SVT Nyheter reports that the Ministry for Foreign Affairs of Sweden has summoned the Russian Ambassador in connection with statements made by Russian diplomats regarding the poisoning agent Novichok.
Maria Zakharova, official Spokeswoman for the Russian Ministry of Foreign Affairs, previously said that the Novichok poison found during the investigation into the attempt on the life of former Russian intelligence officer Sergei Skripal could have originated in Sweden.
“The most likely source of origin of the toxin are the countries which have been carrying out intense research on the substances from the ‘Novichok’ program, approximately since the end of the 1990s until the present time… [These are] the UK, Slovakia, the Czech Republic and Sweden," Zakharova said.
The Swedish Foreign Ministry confirmed that the ambassador had a call with journalists but declined to comment on it in detail.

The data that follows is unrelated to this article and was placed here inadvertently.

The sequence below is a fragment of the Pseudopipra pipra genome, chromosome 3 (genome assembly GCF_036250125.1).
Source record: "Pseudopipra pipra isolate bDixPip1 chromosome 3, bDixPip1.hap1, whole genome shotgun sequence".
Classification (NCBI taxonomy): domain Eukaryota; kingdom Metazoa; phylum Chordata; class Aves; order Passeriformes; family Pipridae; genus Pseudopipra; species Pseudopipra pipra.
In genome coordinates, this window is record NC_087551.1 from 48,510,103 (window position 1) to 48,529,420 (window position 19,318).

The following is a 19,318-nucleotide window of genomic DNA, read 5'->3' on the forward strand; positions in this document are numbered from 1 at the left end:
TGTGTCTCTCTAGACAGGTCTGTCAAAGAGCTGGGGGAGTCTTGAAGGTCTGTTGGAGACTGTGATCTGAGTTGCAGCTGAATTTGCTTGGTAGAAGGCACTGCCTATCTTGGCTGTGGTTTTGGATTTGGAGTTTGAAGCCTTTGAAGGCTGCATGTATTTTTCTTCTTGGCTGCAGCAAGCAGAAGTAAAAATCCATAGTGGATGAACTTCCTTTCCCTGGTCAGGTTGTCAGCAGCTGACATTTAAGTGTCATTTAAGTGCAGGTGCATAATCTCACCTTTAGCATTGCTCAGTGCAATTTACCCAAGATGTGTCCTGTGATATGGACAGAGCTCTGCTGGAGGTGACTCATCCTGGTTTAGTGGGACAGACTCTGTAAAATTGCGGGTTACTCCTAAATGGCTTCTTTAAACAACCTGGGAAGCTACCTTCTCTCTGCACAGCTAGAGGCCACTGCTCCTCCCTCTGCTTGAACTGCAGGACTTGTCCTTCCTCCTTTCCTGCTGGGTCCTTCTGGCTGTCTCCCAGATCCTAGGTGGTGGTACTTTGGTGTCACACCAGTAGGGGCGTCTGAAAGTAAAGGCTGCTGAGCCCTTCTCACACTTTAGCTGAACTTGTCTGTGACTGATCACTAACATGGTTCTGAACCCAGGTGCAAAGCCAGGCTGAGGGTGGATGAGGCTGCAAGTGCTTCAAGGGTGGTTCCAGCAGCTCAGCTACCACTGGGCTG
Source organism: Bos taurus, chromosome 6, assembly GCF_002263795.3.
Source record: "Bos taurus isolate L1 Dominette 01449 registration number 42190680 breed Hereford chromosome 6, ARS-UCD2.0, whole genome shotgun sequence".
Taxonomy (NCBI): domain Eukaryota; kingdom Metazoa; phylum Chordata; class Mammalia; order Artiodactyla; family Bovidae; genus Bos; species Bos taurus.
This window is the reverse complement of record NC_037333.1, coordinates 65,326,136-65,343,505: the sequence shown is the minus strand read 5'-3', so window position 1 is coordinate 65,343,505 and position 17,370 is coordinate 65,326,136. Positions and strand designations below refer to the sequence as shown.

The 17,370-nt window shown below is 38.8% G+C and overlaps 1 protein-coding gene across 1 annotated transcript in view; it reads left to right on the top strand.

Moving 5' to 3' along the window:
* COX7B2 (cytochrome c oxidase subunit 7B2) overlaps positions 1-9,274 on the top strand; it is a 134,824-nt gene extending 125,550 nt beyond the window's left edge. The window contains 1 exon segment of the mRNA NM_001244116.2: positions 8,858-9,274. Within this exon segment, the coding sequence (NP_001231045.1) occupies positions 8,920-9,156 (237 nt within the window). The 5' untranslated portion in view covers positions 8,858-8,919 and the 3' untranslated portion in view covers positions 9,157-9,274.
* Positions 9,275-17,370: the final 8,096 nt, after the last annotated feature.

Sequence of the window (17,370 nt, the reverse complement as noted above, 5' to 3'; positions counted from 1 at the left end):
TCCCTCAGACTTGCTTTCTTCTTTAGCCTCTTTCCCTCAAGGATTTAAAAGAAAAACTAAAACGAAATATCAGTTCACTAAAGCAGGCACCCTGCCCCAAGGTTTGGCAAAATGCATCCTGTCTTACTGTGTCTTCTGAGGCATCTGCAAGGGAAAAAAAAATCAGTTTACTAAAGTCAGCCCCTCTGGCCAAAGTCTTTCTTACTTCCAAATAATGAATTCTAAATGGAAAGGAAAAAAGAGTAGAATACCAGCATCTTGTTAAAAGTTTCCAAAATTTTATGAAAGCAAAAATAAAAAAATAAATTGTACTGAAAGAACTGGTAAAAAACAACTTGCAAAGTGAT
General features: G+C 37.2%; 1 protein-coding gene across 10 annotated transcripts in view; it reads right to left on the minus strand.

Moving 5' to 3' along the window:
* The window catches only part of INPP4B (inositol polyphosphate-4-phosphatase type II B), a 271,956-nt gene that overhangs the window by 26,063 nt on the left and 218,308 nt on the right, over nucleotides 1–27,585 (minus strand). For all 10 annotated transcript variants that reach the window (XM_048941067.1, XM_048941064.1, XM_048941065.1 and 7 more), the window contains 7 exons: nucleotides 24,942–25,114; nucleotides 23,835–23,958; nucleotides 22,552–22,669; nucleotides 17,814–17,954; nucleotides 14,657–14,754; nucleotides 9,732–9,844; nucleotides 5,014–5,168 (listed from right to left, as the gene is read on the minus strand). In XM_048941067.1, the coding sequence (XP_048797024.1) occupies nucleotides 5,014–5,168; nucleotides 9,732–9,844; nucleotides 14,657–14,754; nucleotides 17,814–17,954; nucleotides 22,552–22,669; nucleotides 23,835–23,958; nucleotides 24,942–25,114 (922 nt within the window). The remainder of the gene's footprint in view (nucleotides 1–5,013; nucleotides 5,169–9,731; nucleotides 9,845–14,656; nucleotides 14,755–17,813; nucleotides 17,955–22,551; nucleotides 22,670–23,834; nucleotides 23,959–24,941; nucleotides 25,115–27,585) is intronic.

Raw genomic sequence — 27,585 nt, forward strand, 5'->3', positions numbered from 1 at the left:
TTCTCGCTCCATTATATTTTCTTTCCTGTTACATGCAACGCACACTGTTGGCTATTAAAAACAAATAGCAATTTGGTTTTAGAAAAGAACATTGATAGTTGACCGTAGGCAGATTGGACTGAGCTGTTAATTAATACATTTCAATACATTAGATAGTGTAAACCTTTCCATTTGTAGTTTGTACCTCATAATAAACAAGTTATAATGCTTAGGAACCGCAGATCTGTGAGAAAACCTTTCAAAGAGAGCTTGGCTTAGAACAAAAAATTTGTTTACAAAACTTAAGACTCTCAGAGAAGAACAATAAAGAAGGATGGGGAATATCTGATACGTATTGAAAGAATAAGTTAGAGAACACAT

"I cannot speak in detail about what will be discussed at the meeting," explained Swedish Foreign Ministry Press Secretary Linn Duvhammar.
On Sunday, March 18, Swedish Foreign Minister Margot Wallström dismissed the accusations that Sweden could be a source of poison.
The day prior, British Secretary of State Boris Johnson said that Russia has been creating and stockpiling nerve agents, including Novichok, for a decade.
On March 5, former Russian spy Sergei Skripal and his daughter were both hospitalized in the UK with cases of strong poisoning by an unknown substance. They both became ill while at a shopping center in Salisbury.
According to publication the Telegraph, the Skripals were poisoned while in their home. After some time, several emergency workers who were working at the scene were hospitalized.
The investigation has identified the nerve agent used against the Skripals as Novichok, which is typically manufactured in Russia.
Britain demanded that Russia explain the appearance of the substance on its territory within 24 hours, but never received a response. Russia has traditionally denied any accusations against it.